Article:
There's only two reasons to pose in front of a map. The first is you are a Geography teacher. The second is your band is dorky. I think you can guess which one this is.
Last week Steve Lukather, guitarist and one of the founding members of the band Toto called it quits for the AOR giants. With that statement, I'm sure fans from Europe and Japan took pause but here in the United States it was met with resounding indifference. Most people in the US don't realize (or care) that Toto did anything past Toto IV. Actually, to most people Toto IV is the band's only record. So why is that? What do thousands of people from other cultures see in a band of fussy studio musicians playing their slick "yacht rock" with antiseptic precision that Americans cant? Why can they sell out Arenas in some countries but can barely cover a club tour here? To uncover this not so amazing mystery, I've made a list. And as my wife will tell you, I love lists. I have lists of my lists. In alphabetical order.
Reason #1: Studio musicians are not cool
The first reason is that a bunch of guys who look like they got lost on the way to Lab class are not cool, unless they really are cool and are posing that way to make an ironic point. Toto looked like a bunch of dudes who spent hours upon hours mastering their craft. Although I'm sure they all did drugs, dated actresses and what not, their image said "I read books about Macro Economics and Trigonometry". Outside of the after school library crowd, Toto was not cool.
Reason #2: Their music was generic
The main criticism leveled at the band is that their music was generic. As a fan, naturally I disagree, but part of what I liked about Toto was their professionalism. Until their last album, Falling In Between, Toto did not mix and match their genres. When they played soft rock, they played it perfectly, when they rocked out, it was well arranged to highlight the melody and solos, when they got their R&B groove on, it swung. There is a distinct Toto flava to the tunes, but in the end you knew their playing would be tight, clean and on the money. In American Rock N Roll, that's a crime.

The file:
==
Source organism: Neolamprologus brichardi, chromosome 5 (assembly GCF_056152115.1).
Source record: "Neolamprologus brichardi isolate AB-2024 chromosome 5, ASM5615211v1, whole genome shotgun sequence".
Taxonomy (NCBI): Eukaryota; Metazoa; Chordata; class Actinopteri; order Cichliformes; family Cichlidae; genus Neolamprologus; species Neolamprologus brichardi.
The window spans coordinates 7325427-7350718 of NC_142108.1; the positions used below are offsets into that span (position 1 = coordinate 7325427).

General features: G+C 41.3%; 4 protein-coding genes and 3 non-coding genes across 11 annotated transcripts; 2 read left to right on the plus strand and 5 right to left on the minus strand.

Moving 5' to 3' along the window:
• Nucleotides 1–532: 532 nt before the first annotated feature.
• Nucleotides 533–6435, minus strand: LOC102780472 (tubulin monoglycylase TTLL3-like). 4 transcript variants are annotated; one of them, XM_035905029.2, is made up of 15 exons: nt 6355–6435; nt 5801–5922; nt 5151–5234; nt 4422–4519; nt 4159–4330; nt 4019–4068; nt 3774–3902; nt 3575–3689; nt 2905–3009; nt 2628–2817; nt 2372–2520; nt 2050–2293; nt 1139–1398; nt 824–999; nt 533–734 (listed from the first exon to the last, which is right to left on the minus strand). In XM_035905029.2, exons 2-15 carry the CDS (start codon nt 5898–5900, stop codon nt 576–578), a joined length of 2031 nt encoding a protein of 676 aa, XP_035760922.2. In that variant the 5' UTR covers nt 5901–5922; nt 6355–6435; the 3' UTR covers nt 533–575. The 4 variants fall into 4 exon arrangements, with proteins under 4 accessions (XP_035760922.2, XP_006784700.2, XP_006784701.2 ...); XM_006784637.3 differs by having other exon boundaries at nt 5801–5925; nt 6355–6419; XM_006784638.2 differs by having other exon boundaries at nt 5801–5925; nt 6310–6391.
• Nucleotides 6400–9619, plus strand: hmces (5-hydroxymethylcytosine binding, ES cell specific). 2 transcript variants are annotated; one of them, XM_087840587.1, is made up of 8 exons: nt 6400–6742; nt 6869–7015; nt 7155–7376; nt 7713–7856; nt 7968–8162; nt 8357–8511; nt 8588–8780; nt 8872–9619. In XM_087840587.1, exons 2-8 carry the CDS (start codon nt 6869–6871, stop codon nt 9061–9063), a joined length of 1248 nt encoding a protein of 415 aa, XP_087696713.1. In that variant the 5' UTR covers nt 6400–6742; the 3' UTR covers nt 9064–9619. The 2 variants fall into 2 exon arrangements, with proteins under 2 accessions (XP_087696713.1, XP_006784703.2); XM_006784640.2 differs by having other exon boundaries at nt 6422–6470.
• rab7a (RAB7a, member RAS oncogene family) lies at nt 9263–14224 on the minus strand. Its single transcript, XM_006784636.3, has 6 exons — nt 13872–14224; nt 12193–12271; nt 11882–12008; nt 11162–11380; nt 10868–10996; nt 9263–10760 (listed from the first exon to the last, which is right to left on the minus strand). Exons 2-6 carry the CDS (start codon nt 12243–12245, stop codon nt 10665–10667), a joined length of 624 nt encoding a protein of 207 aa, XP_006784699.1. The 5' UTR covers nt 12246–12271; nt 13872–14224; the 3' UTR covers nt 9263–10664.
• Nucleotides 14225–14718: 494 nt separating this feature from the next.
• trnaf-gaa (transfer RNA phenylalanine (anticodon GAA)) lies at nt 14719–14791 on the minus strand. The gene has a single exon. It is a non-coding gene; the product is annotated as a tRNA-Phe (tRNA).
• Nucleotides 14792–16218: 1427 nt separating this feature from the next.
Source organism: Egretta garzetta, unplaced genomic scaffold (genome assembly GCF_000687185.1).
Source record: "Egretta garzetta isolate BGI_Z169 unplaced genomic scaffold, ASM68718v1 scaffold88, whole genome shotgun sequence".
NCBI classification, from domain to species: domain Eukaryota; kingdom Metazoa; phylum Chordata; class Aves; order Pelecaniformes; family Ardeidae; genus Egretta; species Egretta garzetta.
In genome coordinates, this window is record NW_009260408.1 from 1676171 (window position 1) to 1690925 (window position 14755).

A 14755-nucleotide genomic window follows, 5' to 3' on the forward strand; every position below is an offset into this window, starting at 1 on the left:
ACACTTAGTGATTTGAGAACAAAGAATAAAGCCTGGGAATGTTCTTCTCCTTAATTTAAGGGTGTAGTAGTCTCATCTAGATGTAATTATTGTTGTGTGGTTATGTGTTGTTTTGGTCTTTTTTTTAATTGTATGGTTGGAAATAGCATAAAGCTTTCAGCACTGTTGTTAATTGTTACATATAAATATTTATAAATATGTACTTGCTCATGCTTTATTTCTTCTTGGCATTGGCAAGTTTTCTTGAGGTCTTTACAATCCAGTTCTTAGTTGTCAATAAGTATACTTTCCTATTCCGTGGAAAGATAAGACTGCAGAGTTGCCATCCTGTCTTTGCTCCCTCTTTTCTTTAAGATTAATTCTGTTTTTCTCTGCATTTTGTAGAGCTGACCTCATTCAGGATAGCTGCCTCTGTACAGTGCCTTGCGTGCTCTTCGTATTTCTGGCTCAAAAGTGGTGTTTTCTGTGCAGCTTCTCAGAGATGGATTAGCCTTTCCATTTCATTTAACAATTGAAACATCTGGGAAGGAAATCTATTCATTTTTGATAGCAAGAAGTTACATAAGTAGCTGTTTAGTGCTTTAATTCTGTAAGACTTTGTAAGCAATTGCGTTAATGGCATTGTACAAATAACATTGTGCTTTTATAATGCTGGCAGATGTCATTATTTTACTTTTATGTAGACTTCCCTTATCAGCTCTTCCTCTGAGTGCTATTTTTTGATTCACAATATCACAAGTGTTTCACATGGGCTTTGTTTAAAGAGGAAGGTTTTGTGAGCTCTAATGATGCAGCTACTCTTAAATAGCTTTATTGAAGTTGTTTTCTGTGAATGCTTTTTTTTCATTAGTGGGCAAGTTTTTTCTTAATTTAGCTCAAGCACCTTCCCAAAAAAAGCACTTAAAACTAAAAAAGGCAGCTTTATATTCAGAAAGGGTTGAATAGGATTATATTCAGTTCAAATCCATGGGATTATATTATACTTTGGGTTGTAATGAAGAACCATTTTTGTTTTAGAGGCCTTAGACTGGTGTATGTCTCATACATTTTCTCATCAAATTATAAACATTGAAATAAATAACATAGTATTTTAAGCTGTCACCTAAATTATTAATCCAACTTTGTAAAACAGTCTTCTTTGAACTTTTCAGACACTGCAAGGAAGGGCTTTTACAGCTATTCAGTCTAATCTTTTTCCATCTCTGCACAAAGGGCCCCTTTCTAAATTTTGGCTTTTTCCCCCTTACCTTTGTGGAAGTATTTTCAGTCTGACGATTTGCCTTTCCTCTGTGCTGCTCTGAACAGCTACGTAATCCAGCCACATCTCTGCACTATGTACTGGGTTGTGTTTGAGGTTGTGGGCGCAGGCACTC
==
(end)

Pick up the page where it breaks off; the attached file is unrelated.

Reason #3: They were inconsistent
That's actually my criticism in terms of their career, they were wildly inconsistent. It's ironic that a band known for a "bland" sound switched it up on every album. They've had a prog album, a stripped down Rock album, an Arena Rock album, a Soft Rock album and everything else too. Often these changes happened from one record to the next which caused a lot of churn in their audience, gain one set of fans and lose another.
Reason #4: No backing from their label except for Toto (first album) and Toto IV
Columbia often seemed confounded by what to do with Toto for reasons 1 thru 3. How do you sell a band that can't stick to one sound and gets no respect? The answer is, push the ballad and then stop. Wait for the contract to run out and in the meantime who knows, maybe they'll get lucky.
Reason #5: They lacked charisma
Well, yeah, they did. Toto was a band in the sense that they were all dependant on each other to make the sound happen, even though there were band leaders and David Paich wrote most of the songs there wasn't anyone who stood out from the rest of the group. They were equally talented musicians who performed as a unit. No Mick Jaggers or James Hetfields here.
And that was all she wrote for Toto here in the States. I'm just happy I got to see them perform live in 1999, that was a dream come true for me. Toto isn't the definitive band of anything, but I'll always enjoy their strong musicianship and great songs for years to come. Toto was awesome in their dogged commitment to "smooth music that rocks" and will be missed...by me anyway. To close, here's a few less famous but favorite tracks from the Grammy winning band. The last track, "Angel Don't Cry", is one of my all time favorite songs by anyone anywhere. Bye Bye Toto, it's been nice seeing ya!
Toto "I'll Supply The Love"
Toto "Mad About You"
Toto "Angel Don't Cry"